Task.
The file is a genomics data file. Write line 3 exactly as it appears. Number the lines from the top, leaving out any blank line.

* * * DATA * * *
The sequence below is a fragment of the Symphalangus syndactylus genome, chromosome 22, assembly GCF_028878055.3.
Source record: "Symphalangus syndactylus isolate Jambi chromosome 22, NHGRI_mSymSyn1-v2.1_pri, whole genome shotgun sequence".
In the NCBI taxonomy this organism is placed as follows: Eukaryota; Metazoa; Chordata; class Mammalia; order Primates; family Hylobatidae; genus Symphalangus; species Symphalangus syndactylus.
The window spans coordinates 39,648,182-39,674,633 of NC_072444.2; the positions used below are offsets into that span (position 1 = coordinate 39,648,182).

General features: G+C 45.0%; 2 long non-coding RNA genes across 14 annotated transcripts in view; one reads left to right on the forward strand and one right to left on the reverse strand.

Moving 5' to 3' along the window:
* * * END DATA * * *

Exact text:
In the NCBI taxonomy this organism is placed as follows: Eukaryota; Metazoa; Chordata; class Mammalia; order Primates; family Hylobatidae; genus Symphalangus; species Symphalangus syndactylus.